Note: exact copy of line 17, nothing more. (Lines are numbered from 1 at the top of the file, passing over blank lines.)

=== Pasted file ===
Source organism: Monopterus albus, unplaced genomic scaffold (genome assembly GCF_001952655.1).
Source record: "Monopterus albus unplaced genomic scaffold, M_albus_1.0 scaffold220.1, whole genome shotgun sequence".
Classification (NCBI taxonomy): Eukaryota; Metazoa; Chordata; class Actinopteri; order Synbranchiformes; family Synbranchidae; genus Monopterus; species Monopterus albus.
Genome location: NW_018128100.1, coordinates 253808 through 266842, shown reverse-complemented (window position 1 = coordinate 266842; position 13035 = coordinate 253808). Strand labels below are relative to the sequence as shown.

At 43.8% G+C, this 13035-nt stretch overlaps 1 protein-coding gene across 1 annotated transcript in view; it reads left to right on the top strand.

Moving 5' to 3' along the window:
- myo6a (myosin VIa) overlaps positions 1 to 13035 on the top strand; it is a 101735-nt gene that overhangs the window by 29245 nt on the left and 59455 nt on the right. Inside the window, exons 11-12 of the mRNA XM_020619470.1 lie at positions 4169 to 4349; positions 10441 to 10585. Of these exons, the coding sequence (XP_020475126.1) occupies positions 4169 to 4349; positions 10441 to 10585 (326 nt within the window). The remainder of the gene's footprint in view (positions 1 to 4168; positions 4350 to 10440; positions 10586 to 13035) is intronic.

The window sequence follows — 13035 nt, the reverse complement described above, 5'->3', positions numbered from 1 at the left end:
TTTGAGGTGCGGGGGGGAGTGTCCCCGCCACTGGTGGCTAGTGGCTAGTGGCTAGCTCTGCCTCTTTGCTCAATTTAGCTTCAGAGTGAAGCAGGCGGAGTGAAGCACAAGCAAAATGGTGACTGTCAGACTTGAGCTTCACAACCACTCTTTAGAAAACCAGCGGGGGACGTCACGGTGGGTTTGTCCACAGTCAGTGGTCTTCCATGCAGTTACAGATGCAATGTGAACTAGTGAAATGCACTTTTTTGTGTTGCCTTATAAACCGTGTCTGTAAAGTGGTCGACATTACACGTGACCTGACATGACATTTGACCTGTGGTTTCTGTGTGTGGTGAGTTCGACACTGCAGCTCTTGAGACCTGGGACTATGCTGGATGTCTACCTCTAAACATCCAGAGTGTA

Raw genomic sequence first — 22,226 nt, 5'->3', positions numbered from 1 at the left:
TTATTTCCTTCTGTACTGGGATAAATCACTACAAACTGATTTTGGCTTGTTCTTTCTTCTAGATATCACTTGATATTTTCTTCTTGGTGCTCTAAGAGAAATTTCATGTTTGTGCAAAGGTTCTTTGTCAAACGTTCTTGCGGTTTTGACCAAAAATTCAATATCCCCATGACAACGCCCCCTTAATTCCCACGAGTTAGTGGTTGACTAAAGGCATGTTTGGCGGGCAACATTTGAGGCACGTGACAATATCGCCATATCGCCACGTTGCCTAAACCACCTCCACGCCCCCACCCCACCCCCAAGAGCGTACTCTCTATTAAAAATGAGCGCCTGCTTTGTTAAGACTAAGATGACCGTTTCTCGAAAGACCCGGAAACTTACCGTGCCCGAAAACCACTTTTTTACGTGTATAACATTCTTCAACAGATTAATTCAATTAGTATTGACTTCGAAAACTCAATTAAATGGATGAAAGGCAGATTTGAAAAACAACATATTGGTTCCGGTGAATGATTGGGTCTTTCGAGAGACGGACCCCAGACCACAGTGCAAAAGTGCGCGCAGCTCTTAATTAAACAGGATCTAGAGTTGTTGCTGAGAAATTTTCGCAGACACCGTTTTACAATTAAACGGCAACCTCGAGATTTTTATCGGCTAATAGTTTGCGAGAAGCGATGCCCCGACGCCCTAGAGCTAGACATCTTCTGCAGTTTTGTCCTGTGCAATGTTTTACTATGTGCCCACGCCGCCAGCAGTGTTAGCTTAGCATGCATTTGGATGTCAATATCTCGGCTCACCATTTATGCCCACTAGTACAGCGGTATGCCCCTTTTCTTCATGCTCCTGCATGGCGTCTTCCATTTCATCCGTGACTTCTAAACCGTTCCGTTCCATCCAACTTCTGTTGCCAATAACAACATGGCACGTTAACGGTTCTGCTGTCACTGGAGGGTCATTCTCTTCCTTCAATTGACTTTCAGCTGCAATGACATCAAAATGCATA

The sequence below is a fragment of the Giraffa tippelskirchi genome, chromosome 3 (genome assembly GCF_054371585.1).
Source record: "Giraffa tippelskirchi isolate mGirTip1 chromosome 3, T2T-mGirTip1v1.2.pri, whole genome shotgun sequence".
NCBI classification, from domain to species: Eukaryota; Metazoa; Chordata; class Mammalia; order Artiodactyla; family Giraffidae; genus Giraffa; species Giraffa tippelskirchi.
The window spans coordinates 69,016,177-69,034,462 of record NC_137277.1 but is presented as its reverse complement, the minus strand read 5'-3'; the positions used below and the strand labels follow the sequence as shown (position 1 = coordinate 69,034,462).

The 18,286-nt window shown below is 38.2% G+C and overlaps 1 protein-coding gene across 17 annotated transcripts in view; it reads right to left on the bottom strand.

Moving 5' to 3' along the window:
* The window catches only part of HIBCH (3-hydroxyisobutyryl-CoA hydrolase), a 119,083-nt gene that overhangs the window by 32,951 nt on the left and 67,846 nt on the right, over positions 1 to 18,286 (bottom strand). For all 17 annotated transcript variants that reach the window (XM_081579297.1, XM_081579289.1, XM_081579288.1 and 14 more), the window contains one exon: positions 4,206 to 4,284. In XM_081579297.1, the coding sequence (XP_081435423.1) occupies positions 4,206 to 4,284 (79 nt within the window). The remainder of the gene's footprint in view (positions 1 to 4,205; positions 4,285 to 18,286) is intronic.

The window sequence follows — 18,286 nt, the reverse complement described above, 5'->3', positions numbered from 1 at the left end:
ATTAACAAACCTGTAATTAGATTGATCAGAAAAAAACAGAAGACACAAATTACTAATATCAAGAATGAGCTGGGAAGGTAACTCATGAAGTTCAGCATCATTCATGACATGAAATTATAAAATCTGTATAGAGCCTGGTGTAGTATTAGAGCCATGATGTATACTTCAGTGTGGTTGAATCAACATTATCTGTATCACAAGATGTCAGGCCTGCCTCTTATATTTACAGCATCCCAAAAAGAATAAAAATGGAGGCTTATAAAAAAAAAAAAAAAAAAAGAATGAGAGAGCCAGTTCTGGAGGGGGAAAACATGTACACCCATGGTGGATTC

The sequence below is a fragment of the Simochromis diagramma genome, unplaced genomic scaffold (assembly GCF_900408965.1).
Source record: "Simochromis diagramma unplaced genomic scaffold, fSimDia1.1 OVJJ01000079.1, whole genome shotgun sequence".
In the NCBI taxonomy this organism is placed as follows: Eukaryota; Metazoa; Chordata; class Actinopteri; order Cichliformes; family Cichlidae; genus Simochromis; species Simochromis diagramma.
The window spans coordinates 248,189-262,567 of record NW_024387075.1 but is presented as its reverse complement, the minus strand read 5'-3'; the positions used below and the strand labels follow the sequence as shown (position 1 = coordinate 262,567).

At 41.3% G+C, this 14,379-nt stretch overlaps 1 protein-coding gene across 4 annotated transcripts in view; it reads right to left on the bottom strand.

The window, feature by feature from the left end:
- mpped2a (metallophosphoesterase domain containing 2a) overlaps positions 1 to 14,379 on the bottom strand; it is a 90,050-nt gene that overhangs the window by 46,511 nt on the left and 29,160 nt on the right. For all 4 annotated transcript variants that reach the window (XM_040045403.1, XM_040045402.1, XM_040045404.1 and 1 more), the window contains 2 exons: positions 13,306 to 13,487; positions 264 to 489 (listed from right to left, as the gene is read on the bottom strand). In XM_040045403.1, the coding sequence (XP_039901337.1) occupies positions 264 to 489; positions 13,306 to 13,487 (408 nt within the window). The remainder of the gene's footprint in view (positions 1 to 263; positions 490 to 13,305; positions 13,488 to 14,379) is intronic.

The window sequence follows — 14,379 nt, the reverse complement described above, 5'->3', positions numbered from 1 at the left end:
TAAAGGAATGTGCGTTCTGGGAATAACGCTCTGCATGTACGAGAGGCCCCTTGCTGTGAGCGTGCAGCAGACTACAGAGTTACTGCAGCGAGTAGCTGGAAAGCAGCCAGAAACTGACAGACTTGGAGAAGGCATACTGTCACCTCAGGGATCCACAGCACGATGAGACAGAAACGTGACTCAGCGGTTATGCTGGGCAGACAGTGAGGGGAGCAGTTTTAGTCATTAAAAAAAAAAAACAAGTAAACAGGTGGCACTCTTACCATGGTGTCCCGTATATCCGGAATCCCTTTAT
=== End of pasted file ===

Moving 5' to 3' along the window: